If you are in the IT world, you'd probably heard about Cloud Computing, which is apparently a buzzword frequently mentioned by Gartner since 2007, and spread over the global IT industry nowadays. It is emerging at the convergence of 3 major trends nowadays, namely service orientation, virtualization and standardization of computing through the Internet.
Gartner defines Cloud Computing as a style of computing where massively scalable IT-related capabilities are provided “as a service” using Internet technologies to multiple external customers. This term derives from the normal practice in network drawing whereby the Internet is always presented as a cloud symbol in the diagram.
With Cloud Computing, the computing resources will be consolidated from various data center locations linked up together in the cloud, and will be delivered to consumers on a service subscription basis, allow access from anywhere and provide economies of scale. The concept is similar to utility services that we all are familiar with, such as the electricity.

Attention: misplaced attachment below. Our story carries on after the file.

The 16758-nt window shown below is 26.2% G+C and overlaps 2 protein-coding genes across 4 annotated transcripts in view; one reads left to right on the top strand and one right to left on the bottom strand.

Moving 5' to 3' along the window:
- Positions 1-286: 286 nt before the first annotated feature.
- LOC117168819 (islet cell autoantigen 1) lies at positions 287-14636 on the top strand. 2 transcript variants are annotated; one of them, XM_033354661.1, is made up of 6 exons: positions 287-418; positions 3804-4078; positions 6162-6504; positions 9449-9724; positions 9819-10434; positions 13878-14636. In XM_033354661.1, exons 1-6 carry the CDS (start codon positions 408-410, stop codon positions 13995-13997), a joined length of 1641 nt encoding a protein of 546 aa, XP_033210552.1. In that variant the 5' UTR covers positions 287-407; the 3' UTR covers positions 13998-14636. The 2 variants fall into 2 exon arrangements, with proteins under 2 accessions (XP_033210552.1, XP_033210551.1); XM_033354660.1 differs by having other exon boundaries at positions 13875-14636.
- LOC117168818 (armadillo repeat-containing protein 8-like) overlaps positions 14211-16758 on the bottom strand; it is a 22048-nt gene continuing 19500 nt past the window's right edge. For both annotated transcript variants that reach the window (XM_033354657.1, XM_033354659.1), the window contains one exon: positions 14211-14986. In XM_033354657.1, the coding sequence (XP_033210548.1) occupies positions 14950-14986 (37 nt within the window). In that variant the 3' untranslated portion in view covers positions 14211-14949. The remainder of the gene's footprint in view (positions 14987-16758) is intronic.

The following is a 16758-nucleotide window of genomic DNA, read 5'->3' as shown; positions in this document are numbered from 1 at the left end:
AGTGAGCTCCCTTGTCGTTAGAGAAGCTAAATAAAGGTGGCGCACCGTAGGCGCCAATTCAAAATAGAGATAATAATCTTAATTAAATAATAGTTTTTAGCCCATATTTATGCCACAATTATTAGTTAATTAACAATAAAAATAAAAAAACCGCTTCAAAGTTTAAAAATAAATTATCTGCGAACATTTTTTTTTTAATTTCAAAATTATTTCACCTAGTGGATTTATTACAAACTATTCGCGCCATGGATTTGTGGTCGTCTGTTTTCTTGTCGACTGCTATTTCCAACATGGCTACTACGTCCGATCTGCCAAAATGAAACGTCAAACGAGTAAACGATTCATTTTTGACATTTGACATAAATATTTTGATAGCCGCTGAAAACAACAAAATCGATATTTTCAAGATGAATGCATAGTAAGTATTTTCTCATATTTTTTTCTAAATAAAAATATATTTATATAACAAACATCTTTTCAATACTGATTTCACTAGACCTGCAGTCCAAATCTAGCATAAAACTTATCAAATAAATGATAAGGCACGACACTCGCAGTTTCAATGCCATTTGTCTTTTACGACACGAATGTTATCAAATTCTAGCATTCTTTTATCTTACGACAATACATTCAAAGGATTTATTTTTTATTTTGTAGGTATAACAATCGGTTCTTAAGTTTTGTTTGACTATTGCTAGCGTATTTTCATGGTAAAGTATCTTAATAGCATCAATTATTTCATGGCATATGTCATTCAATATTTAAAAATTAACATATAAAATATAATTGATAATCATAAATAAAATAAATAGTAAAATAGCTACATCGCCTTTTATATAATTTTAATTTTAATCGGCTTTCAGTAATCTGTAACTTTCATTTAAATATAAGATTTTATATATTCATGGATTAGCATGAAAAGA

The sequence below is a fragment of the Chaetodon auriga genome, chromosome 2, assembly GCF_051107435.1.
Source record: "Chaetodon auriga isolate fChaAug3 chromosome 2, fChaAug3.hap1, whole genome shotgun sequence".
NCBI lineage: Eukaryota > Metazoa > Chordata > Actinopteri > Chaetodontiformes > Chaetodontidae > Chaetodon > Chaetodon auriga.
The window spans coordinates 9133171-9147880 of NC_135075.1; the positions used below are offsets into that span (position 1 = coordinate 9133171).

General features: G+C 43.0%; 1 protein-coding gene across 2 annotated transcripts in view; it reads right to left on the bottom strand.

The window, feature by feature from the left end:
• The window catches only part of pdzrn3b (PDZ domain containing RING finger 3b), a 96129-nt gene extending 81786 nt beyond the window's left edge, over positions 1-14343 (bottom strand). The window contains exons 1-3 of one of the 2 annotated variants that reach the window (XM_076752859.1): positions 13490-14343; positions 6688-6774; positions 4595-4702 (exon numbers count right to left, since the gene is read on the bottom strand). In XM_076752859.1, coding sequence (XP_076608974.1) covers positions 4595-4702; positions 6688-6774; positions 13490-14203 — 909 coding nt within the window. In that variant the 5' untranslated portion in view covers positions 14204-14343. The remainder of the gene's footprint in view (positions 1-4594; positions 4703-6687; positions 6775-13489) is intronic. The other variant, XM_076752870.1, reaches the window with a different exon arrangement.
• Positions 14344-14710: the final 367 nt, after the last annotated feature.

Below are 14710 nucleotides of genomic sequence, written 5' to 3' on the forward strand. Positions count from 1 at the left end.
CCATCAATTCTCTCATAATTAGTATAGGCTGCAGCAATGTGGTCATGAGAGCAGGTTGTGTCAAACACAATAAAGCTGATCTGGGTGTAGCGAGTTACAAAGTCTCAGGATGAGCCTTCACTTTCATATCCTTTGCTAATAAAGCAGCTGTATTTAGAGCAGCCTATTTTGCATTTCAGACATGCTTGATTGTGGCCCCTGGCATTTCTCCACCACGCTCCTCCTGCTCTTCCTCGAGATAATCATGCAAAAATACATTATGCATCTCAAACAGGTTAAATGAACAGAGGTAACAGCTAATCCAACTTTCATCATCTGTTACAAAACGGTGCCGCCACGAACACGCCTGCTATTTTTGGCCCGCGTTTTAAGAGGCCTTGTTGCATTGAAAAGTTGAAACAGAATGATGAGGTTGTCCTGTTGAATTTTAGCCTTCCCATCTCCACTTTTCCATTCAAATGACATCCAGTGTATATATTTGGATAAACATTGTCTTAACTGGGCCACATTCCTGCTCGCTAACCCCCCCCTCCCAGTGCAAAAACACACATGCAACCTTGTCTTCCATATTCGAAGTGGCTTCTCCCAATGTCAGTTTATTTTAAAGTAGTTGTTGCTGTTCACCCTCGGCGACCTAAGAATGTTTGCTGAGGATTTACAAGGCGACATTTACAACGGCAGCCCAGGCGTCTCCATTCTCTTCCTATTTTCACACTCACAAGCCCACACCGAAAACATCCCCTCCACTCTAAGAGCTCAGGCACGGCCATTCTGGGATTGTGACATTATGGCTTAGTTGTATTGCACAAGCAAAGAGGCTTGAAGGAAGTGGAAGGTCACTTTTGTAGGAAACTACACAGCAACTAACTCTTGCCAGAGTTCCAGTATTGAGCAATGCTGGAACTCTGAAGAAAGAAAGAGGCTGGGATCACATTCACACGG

Consumers of Cloud Computing services purchase the required computing capacity on-demand, and are not generally concerned with the underlying technologies used to achieve the increase in server capability. The types of IT services that can be provided through a cloud are wide-reaching, and have now expanded past web applications to include storage, raw computing, or access to any number of specialized services.
Notable Cloud Computing service providers include:
- Amazon - Amazon Web Services
- Google - Apps engine
- IBM - Blue Cloud
- Nirvanix - Storage Delivery Network
To date, there are still a lot of confusion around this buzzword, and Gartner has clarified the following to be myths about Cloud Computing and should not be taken as true:
- Myth No. 1: Cloud computing is an architecture or an infrastructure.
- Myth No. 2: Every vendor will have a different cloud.
- Myth No. 3: Software-as-a-Service (SaaS) is the cloud.
- Myth No. 4: Cloud computing is a brand new revolution.
- Myth No. 5: All remote computing is cloud computing.
- Myth No. 6: The Internet and the Web are the cloud.
- Myth No. 7: Everything will be in the cloud.
- Myth No. 8: The cloud eliminates private networks.